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Sea Monsters: Giant Sea Turtle - Fauna
Written By: Elizabeth Barrette (Writer), Ellen Million (Editor)
The giant sea turtle is a medium-size omnivore, adaptable to many marine habitats.
 
 

Raadorb (aka Daarb)

The giant sea turtle is a medium-size (30-35 feet) omnivore, adaptable to many marine habitats; it can live in all oceans except polar ones. Strong claws tip the four flippers. It has a sturdy oval shell with backward-tilted peaks, similar to a snapping turtle, and a high bony crest on the head as well. A sharp beak and massive jaw strength allow the giant sea turtle to bite through almost anything. It has a keen sense of smell, and good sight underwater but poor on land. Coloring is mottled in shades of dark green, brown, and golden yellow.

The giant sea turtle is usually slow moving, but can swim fast and strike at great speed. Its core body temperature is slightly higher than surrounding water in cold regions. It breathes air but has an anaerobic mode like other sea turtles; it is an excellent diver with a maximum depth of about 4500 feet (about 1,400 meters), maximum time 60-70 minutes, and average time 5-10 minutes. The giant sea turtle has chelonian salt glands like other sea turtles, located near the eyes; these produce solid "saltpearls" excreted with small amounts of liquid saltwater, hence the legends about turtles weeping "tears of pearl." Their lifespan is around 100-125 years.

Like other sea turtles, the giant sea turtle breeds on beaches. A female may lay 50-100 eggs in a sandy nest. The eggs are delicious, popular with humans, trapjaws, paddlefish, and various other sea monsters and scavengers. Hatchling sex is influenced by sand temperature, with warmer sands producing more females. Hatchlings emerge covered in egg slime which is bitter and toxic due to females eating sea jellies. This initial protection means that far fewer giant sea turtle hatchlings get eaten on the beach or just after entering the ocean, compared to most ordinary Earth sea turtle species (although some other Torn World sea turtles share this trait). It fades within a day, so the young may fall prey to larger predators at that time. Eventually they grow larger and eat enough sea jellies to start secreting their own repellent coating as adults do.

Giant sea turtles eat seaweed and sea grass, plus sea jellies, corals, molluscs, crustaceans, squid, octopus, and fish; they are also scavengers. They are particularly fond of jellyriggers, and they are immune to the venom of jellyriggers and other sea jellies. Young giant sea turtles are eaten by many species, but adults are rarely hunted by other predators due to their impenetrable shells. They are a vital part of beach and undersea ecosystems because of the way they cycle nutrients and keep the sea grass cropped short.

Humans find giant sea turtles useful for their edible flesh, the "saltpearls" from chelonian salt glands, and the skin of their flippers which may be tanned for boots or other items. The colorful tortoiseshell shows shades of translucent green, brown, and amber; it is used for combs and many other crafted objects. The eggs are also dug up and eaten. Most conflicts between giant sea turtles and humans, therefore, are started by the humans.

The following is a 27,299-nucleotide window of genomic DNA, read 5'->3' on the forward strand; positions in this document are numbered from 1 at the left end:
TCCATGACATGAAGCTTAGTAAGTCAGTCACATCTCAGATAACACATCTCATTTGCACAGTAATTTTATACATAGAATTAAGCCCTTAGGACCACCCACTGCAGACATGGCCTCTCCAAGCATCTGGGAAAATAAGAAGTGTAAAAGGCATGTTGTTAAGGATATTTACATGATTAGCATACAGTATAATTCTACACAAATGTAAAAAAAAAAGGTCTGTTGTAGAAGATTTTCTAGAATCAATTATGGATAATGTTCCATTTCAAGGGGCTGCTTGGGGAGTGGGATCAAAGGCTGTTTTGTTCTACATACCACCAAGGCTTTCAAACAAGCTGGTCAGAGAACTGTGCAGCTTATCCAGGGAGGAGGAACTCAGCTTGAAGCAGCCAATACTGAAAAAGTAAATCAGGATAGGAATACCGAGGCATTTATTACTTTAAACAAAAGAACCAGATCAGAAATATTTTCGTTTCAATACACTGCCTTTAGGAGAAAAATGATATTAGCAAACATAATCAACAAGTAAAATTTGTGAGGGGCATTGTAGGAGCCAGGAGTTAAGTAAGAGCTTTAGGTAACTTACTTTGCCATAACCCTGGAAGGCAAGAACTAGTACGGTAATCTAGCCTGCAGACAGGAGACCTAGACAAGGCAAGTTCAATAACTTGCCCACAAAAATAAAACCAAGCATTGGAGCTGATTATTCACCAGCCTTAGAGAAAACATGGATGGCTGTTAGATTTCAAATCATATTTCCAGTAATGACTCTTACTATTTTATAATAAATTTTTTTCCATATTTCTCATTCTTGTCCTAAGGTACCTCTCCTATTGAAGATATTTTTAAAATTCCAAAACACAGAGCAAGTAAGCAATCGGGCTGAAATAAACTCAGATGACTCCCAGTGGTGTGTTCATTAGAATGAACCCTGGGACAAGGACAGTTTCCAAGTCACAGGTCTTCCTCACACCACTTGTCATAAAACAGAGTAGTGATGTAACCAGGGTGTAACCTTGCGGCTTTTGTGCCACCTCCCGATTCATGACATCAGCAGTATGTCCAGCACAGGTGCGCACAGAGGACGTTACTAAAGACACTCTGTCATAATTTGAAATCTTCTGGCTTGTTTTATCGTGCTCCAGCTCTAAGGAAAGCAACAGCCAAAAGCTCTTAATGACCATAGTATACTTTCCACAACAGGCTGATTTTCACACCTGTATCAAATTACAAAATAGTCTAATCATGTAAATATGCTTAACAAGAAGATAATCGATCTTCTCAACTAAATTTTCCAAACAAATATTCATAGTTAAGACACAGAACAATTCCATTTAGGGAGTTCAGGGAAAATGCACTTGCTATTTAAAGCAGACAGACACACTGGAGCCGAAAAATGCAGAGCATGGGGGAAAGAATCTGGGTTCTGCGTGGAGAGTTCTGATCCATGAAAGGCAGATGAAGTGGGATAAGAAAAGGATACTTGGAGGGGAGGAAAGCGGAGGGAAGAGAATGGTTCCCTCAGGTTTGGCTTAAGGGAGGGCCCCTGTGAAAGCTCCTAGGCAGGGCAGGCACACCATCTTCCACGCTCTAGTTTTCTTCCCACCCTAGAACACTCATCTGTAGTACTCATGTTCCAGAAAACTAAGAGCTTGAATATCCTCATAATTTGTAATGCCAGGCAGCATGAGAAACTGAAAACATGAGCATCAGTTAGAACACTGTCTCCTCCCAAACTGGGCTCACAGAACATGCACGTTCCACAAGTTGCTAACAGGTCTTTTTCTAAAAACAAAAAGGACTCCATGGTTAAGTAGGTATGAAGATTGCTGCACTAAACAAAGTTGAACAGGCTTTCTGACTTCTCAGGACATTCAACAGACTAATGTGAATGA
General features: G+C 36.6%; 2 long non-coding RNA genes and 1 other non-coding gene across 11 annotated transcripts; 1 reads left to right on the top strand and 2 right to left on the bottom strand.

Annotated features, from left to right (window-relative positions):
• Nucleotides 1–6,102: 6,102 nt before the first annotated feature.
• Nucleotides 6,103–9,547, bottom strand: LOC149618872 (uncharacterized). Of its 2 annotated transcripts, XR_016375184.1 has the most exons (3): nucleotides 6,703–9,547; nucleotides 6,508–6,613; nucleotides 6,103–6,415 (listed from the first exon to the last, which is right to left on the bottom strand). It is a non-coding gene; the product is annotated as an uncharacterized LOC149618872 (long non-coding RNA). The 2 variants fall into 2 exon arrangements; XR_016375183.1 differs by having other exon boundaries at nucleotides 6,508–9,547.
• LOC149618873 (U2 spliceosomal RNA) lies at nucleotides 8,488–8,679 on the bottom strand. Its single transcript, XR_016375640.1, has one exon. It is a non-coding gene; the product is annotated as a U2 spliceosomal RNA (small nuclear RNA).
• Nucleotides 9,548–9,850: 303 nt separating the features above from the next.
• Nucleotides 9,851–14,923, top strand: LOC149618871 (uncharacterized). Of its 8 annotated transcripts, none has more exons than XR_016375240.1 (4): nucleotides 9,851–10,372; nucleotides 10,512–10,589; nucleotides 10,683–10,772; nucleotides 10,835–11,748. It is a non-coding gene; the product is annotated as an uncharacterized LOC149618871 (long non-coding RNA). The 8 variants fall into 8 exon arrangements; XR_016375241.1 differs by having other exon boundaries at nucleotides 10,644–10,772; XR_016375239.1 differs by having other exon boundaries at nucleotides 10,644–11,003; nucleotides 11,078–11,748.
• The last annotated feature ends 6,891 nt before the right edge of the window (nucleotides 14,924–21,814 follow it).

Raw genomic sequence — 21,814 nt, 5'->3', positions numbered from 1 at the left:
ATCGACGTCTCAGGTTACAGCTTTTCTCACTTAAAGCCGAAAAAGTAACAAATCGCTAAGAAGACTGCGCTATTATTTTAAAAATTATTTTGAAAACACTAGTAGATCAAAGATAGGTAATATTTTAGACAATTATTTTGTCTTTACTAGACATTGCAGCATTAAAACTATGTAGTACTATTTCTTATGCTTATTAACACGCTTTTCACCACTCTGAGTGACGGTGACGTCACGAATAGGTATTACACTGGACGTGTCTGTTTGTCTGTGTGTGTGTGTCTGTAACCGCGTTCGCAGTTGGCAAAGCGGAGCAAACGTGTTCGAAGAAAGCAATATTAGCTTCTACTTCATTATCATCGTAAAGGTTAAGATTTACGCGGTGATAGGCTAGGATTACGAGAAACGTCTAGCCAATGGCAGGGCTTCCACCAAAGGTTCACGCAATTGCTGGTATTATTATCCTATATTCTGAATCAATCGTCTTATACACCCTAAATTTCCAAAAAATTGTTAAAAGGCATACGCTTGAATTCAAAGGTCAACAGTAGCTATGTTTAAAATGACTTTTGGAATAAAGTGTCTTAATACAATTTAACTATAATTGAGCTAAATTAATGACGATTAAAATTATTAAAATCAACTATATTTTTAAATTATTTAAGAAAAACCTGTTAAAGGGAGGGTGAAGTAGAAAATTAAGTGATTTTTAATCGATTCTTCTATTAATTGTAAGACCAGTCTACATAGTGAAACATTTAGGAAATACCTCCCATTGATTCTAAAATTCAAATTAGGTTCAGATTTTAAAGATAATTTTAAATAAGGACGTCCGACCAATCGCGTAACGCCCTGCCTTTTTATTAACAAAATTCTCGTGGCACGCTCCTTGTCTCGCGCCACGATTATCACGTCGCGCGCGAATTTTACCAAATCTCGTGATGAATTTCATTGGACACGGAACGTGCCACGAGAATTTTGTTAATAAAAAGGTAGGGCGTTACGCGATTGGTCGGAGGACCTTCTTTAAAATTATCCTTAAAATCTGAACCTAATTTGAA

Giant sea turtles are difficult to kill. The shell protects them from projectile weapons; about the only clear shot is between the front flippers and the neck when the neck is at maximum extension, so a killing shot requires skilled teamwork. They can break or cut their way out of most nets or fishing lines. They often tangle in fishing nets, longlines, anchor or mooring ropes, etc. and cause problems by freeing themselves. They can bite through or smash small to medium boats, and may crack even large ones. They usually won't attack swimmers unless bothered first. They will attack humans on land if disturbed, especially while nesting. Unlike many sea monsters, they don't necessarily attack to kill, and often ignore an injured human who is no longer threatening them. Giant sea turtles are capable of biting arms or legs off a human, and are a leading cause of such amputations.

Before Upheaval: Multiple species of large sea turtles existed, along with ordinary sea turtles. (None of these were as big as the later giants.) They exhibited varying degrees of philopatry. Most species were rare, prior to the Upheaval, some more than others, but they were widespread around Torn World.

Sundered Times: As the time shards cut off access, species with strong philopatry died out because they could not return to their home beaches to nest. Less discriminating species of sea turtles survived. In shard #69, one species grew into the giant sea turtle. There, it had few predators, abundant food, and plenty of beach space for nesting.

Modern Times: The giant sea turtle is a formidable hunter, supplementing its grazing with live prey. With the greatest jaw strength of any sea monster, it can bite through nearly anything -- the armor plates of a soldierfish, the hull of a boat, etc. It has spread rather quickly through the waters of Torn World from shard #69 to shards #58, #11, and #68. Then it spread from shard #58 into #59, from shard #11 into #6, and from shard #68 to shards #12 and #30. Recently it has moved from #30 into #32 and #33. The giant sea turtle is adaptable enough to keep spreading quite a bit north along the western and eastern coasts, and fill out the rest of the central gulf and perhaps a bit into the interior sea.

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